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Improvement of natural resistance in fruit

Deliverables

CAYACEA has carried out a system for evaluating the fruit health conditions aimed at monitoring fungi infectious diseases in fruits. Firstly, for the implementation of this system, an infectious procedure with Botritis cinerea, which has been supplied by partner 2 (ENEA) has been used. This system has been used in collaboration with partner 1 (Multidisciplinary Institute) to monitor the resveratrol in grapes relating to the fruit health condition mentioned beforehand. Secondly, our company has collaborated with partner 1 (Multidisciplinary Institute) and partner 3 (Department of Molecular and Laser Physics, University of Nymegen) in validating the new analysis techniques: Laser desortion coupled with resonance enhanced multiphoton ionization and time-of-flight mass spectrometry (LD + REMPI + TOFMS) and laser- based photoacoustic (PA), which have been developed and implemented by each of the partners. This system of validation has consisted of validation procedures by partner 6 (CAYACEA) by which a series of tests have been done to set the typical parameters defining the analytical method: Linearity, selectivity, specificity, precision, accuracy, detection limit and quantification limit. At the same time this validation has been implemented under the guidelines of the EN- ISO- 17025 Norm and has let to verify or tests the applicability of the new technologies as analysis techniques in food control. Finally, the efficiency of the new system of storage, which has been developed by P1 has been assessed. For this assessment process, a comparative study of the Biochemical and sensory features of the treated and non - treated fruit has been conducted. The study out comes shown that the new system of fruit storage developed by P1 do not modify the biochemical and sensory features of the fruit (at all).
A novel technique based on the combination of LD with REMPI–TOFMS has been developed and validated for non-volatile compound analysis in fruits. In particular, the great sensitivity and resolution, based on selective laser ionisation and mass spectrometry, as well as the possibility of direct analysis in fruit samples are the main advantages of this method. In particular, it has been demonstrated that laser desorption is a convenient method to solve one of the long-standing needs in non-volatile analysis: that is direct sample preparation. Furthermore the applicability of the technique to thermally labile compounds, as is the case of resveratrol, has eliminated an important limitation in analytical chemistry making the technique very promising in food analysis. The developed technique has been validated for non-volatile molecules, specifically for resveratrol. This has been accomplished following the Directives and Guidelines from the EU stipulating that the control testing and batch release of foodstuffs analysis within Europe should be performed under a quality assurance system that must progressively converge toward the European Standard EN-ISO-17025. The results obtained are the following: Linearity: - 0-50mg Repeatibility: RSD < 5% Reproducibility: RSD < 5% Accuracy: 96% Detection Limit: < 100pg Quantification Limit: < 0.3ng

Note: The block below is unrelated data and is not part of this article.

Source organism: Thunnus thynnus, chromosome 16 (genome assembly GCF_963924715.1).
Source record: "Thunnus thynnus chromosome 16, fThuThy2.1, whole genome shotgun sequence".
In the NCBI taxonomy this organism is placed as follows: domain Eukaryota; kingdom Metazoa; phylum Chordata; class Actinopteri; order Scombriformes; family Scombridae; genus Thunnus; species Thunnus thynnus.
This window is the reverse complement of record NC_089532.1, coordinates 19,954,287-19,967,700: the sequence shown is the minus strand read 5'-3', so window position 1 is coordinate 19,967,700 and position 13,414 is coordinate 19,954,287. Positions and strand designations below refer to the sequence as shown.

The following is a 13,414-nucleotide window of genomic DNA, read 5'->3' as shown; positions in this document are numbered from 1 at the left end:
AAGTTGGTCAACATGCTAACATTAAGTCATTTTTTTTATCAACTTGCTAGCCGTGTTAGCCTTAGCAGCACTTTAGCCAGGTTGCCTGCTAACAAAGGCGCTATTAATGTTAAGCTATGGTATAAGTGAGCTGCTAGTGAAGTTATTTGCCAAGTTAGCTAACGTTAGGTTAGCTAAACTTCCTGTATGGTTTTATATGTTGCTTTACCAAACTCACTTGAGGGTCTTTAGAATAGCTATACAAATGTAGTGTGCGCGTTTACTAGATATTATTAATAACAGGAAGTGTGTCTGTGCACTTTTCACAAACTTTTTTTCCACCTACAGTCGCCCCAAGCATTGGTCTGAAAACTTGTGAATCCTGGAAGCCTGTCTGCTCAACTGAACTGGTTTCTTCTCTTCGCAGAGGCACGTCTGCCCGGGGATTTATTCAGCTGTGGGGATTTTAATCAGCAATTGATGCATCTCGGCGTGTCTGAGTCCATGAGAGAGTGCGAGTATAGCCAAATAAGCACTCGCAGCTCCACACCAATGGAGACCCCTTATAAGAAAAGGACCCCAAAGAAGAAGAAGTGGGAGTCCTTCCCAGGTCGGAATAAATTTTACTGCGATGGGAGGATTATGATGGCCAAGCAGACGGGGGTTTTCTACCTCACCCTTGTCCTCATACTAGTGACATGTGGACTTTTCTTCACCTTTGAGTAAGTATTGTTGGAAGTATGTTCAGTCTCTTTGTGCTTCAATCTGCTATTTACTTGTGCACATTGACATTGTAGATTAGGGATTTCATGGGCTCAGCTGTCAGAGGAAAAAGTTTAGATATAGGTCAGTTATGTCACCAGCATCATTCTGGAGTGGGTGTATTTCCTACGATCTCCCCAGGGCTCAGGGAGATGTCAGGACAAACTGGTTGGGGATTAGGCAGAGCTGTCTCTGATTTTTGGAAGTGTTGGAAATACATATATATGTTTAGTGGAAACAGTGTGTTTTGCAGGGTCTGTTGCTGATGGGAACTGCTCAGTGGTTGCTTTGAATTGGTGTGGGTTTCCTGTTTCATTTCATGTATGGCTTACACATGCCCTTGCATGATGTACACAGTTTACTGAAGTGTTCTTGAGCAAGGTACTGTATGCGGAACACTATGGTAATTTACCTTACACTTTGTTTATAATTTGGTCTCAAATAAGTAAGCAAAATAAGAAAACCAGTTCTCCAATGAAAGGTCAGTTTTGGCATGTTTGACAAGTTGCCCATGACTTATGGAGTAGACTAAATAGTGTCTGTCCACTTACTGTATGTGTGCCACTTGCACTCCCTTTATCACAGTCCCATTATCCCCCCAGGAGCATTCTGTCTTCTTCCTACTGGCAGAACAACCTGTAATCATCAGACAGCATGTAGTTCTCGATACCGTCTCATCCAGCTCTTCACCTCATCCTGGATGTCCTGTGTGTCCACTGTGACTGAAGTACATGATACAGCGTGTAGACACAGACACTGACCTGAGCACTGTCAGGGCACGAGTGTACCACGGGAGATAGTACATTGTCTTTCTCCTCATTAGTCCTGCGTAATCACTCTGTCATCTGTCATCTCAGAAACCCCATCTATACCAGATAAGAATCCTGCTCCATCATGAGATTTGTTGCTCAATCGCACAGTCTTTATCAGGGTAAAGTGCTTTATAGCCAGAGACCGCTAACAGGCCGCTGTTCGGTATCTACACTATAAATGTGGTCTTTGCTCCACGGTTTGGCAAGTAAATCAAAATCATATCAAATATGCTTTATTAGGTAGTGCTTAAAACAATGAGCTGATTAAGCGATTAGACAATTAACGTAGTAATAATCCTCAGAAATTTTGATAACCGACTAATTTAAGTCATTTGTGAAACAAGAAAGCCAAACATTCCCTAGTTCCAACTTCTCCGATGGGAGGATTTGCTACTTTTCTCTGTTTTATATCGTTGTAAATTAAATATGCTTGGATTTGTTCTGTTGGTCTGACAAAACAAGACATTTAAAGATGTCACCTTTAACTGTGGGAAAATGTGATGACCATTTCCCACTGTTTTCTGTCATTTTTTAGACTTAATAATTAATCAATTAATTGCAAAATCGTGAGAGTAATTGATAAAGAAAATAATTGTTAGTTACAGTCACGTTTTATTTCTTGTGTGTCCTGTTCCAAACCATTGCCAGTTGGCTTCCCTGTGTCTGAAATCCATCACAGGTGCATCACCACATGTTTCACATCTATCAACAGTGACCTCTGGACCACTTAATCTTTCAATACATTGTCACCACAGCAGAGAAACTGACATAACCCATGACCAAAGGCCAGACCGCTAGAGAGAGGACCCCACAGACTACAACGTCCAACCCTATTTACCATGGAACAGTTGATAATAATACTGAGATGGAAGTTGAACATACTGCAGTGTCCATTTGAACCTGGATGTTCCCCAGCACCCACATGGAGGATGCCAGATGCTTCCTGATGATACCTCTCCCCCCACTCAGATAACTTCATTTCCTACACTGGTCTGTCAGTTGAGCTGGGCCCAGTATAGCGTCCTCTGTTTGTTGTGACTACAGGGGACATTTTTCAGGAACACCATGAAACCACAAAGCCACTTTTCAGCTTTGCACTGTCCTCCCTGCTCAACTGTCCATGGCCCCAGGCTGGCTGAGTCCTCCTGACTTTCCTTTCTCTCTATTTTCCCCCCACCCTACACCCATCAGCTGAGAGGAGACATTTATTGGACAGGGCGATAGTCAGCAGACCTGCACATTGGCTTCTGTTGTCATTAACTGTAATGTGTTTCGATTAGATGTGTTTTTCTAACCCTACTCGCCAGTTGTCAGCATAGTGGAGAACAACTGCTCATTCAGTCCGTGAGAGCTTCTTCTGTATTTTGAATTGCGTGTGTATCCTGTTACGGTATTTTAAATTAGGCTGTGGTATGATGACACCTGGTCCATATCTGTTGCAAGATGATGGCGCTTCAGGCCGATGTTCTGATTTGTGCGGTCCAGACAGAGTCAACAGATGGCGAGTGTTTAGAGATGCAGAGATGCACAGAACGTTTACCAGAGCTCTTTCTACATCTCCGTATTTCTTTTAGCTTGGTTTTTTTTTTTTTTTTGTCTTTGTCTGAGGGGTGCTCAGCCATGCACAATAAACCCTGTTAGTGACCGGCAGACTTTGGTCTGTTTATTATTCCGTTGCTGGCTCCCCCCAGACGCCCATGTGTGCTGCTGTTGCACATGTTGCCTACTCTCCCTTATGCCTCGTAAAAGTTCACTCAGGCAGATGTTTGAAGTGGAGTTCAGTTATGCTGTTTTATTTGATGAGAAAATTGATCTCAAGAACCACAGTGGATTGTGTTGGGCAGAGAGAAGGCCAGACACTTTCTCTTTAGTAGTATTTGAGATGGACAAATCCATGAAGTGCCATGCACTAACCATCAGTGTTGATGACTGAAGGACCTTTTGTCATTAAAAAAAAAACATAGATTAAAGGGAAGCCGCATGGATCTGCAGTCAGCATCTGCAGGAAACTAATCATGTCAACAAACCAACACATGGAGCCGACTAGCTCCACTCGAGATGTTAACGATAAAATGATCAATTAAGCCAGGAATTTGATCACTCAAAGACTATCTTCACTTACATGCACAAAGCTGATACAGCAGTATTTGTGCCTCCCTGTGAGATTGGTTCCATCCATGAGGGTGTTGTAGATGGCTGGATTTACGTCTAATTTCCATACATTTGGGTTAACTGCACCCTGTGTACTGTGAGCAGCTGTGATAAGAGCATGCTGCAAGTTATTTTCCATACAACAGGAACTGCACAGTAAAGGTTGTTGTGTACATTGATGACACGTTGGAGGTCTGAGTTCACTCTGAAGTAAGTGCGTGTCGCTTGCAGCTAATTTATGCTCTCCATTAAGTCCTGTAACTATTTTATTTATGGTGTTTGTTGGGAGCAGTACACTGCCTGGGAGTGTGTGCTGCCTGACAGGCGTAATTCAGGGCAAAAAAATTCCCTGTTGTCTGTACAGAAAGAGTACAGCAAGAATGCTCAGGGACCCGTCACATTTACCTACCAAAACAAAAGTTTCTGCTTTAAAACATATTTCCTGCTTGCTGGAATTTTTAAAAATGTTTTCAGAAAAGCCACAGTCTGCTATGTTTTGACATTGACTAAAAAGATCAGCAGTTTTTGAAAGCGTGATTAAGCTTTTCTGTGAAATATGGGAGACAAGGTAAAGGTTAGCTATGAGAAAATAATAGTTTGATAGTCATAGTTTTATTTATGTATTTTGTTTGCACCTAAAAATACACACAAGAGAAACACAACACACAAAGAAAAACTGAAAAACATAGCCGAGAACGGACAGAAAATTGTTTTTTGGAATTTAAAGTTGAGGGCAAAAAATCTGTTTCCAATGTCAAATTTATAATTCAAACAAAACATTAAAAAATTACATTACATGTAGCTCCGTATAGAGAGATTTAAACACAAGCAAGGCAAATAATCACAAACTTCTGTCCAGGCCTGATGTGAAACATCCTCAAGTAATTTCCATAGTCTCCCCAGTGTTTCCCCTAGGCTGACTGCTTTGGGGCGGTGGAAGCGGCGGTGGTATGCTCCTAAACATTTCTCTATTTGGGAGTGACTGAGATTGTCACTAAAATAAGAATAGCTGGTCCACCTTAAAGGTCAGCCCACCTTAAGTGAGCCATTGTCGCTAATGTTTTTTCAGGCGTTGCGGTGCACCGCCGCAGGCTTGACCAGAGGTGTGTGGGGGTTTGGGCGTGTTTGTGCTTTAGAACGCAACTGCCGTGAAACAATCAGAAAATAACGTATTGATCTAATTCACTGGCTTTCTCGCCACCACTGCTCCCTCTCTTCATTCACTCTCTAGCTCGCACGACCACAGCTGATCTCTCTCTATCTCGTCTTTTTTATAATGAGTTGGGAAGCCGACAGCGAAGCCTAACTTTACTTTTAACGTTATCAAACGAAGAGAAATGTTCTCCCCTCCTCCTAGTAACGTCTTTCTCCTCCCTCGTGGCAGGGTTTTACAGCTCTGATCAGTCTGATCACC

Several methods have been tested aiming to enhance the endogenous content of resveratrol in grapes. First investigations have been conducted on the post-harvest elicitation of this compound in grapes upon Botrytis cinerea infection. The results obtained have been displayed in Figure 4, where a significant increase in the resveratrol content is observed subsequently to the infection with a 10-fold enhancement of resveratrol by the second day after the infection (with respect to the mock-infected group) followed by a rapid decrease leading to the disappearance of the compound by the fifth day after infection. This evolution is consistent with previous in vitro investigations on the induction of resveratrol by Botrytis cinerea in leaves in which the maximum yield of resveratrol was found at the third day after infection. Further investigations were carried out by injecting the grapes with autoclaved Botrytis, which only produced a gentle elicitation of the resveratrol content. Nevertheless, it is interesting to notice that after the infection with dead botrytis the decrease in this enhanced resveratrol content is smoother than in the previous case allowing a longer persistence. A series of experiments has been also carried out aiming at to increase the endogenous content of resveratrol in grapes by anoxic treatments. After anoxia, an important increase of the endogenous resveratrol content in the grapes was found for treatments up to 24 hours: ca. 3-fold enhancement after 24 h of anoxia; but for longer treatments only a slight enhancement is obtained. Moreover after these long treatments, the grapes appeared damaged, especially concerning their sensory properties (colour, texture, etc.) Regarding the evolution of the resveratrol after the treatment, the results shown preference for shorter treatments: the decrease of the resveratrol in the grapes after long treatments (e.g. 24 and 48 hours) is quite rapid, being undetectable 2 days after the treatment. After short periods of anoxia the level reached is longer maintained and the decrease is smoother for shorter treatments.